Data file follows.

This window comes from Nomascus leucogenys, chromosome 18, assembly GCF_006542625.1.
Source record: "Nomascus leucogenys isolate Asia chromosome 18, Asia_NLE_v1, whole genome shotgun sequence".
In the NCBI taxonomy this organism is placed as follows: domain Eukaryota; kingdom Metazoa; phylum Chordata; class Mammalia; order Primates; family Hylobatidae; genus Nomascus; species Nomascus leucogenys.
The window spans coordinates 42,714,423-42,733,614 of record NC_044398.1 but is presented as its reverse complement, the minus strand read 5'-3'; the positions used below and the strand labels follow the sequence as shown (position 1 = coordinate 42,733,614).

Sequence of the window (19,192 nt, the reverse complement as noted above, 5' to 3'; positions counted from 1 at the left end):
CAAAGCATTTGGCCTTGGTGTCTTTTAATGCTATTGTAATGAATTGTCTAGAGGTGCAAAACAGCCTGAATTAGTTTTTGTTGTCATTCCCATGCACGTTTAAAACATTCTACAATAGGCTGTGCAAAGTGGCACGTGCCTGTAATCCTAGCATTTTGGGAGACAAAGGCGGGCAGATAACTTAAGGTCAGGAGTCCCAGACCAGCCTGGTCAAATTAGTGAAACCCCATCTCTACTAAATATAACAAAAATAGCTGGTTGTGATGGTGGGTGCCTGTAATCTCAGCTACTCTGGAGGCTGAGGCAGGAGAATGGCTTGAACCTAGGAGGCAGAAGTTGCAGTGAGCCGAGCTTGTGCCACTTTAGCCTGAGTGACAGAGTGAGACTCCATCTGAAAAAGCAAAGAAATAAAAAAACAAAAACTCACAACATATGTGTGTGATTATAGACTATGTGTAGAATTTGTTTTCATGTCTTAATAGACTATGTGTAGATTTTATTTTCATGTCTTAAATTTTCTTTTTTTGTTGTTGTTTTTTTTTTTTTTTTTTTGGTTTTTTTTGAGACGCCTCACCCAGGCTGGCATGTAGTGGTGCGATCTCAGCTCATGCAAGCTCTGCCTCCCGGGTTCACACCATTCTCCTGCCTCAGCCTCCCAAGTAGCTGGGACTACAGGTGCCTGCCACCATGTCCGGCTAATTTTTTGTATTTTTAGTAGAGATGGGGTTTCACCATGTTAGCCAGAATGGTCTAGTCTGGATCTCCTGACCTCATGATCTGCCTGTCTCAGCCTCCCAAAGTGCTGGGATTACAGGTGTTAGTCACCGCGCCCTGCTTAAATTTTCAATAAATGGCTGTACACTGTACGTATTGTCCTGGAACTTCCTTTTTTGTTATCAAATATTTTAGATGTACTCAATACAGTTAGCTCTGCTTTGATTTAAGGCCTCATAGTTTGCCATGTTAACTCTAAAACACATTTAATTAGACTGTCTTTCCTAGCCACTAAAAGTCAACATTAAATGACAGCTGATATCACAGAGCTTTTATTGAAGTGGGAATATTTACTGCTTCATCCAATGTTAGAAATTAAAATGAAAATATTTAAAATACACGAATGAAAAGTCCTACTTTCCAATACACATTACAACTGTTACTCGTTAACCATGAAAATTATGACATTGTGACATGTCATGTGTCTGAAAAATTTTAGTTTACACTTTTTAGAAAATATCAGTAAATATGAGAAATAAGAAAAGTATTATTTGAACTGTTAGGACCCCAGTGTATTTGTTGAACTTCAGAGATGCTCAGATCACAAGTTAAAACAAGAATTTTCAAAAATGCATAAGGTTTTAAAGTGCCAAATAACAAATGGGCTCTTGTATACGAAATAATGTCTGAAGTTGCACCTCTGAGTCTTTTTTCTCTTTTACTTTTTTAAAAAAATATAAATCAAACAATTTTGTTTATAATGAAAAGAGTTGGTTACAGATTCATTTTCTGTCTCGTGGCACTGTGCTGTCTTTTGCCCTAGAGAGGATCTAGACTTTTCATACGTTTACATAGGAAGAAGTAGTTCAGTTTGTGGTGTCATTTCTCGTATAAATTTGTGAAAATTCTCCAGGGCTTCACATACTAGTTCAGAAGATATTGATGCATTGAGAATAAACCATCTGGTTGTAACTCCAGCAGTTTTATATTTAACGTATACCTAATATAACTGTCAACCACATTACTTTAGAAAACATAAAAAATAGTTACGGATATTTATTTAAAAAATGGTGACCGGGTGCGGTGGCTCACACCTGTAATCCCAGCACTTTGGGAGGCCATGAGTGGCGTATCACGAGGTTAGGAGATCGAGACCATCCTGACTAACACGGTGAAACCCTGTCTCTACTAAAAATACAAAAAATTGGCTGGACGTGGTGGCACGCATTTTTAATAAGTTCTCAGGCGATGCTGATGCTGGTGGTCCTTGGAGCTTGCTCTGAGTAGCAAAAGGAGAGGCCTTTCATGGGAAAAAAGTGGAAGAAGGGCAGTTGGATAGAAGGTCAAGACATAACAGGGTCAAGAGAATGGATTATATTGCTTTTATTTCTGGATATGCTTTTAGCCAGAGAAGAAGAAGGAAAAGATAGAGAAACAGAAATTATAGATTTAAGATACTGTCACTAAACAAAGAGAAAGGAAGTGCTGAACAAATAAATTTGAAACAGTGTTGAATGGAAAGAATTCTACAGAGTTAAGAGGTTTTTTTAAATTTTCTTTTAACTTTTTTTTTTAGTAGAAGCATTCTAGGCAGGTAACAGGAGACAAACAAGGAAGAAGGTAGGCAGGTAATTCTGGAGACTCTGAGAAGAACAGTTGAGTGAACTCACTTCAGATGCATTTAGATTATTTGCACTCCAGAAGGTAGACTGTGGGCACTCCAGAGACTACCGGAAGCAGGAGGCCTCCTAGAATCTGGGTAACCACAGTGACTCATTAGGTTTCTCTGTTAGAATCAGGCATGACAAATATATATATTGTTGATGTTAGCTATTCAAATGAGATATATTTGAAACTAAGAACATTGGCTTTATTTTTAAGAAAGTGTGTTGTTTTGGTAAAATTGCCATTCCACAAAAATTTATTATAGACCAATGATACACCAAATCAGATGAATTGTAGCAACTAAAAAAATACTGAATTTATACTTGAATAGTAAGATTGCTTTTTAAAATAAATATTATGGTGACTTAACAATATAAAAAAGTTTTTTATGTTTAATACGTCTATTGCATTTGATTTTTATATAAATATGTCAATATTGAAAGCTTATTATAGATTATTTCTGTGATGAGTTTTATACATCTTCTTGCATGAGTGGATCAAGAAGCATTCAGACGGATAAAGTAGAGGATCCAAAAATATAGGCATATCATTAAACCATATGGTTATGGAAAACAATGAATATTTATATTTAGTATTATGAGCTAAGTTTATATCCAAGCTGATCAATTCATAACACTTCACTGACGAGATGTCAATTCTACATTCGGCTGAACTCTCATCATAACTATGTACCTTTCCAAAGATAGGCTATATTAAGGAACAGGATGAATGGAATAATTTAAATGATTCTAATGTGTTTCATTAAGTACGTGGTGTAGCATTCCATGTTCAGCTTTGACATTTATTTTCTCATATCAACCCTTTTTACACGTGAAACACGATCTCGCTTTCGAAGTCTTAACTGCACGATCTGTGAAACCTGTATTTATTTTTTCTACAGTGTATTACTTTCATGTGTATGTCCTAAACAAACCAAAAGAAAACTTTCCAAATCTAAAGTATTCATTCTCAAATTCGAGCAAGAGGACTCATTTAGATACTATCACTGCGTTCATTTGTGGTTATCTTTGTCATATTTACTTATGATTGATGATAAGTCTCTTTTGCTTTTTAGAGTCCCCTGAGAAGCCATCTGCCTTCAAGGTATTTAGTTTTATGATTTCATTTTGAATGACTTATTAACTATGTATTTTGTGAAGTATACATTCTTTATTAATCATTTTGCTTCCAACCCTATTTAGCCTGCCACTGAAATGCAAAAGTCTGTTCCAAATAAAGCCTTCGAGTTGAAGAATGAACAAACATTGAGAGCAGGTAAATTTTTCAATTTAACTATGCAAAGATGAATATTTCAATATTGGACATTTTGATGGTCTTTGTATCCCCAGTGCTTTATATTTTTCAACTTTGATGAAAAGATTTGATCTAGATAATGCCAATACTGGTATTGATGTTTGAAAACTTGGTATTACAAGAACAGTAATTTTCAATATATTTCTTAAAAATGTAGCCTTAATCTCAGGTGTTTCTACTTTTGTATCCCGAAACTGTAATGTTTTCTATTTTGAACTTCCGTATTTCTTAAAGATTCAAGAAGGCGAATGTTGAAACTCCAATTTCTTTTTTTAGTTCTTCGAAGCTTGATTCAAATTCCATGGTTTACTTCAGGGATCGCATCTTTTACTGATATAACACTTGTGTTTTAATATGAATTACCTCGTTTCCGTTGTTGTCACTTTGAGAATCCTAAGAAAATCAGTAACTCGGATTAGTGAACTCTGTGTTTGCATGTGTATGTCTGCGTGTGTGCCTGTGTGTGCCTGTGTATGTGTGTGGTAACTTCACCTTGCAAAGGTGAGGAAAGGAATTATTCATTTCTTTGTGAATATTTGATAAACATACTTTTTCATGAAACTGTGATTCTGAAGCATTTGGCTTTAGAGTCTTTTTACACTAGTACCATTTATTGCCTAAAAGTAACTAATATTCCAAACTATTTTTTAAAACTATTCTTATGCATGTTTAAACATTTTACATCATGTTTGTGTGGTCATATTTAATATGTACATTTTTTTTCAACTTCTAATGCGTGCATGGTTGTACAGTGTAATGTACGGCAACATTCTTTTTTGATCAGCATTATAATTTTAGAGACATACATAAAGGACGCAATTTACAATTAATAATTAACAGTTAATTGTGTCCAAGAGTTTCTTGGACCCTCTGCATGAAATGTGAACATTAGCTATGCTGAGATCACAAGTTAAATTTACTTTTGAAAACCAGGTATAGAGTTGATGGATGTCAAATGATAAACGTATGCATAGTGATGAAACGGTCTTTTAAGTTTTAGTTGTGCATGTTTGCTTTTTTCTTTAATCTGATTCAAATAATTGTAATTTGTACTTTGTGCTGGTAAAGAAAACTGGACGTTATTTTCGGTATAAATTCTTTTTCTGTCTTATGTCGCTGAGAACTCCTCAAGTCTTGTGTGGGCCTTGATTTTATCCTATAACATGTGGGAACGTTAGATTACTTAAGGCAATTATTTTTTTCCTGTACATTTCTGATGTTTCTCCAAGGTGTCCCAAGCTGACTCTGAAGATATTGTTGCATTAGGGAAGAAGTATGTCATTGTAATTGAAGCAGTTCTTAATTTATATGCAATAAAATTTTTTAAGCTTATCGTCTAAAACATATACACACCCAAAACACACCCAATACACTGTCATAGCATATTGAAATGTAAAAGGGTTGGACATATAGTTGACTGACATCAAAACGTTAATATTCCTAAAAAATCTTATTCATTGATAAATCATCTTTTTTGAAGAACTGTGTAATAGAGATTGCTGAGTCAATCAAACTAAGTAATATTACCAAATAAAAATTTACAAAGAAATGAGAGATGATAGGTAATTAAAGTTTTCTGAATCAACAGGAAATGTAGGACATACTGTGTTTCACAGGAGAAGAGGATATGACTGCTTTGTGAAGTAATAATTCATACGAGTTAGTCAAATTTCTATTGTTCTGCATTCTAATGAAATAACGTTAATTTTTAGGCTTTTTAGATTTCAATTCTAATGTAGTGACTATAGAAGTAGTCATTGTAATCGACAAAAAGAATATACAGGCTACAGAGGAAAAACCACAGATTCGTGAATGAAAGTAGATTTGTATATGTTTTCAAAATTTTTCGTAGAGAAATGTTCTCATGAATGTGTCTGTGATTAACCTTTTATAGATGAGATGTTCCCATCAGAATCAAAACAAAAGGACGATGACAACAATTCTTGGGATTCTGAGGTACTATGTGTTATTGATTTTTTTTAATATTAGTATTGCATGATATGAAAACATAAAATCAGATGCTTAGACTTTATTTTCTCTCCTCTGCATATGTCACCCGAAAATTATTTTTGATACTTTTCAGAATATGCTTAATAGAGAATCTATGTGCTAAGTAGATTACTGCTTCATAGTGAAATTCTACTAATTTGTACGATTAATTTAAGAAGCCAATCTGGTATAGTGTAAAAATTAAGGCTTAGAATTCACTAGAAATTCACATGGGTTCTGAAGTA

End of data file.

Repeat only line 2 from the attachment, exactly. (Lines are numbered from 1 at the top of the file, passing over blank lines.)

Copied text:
Source record: "Nomascus leucogenys isolate Asia chromosome 18, Asia_NLE_v1, whole genome shotgun sequence".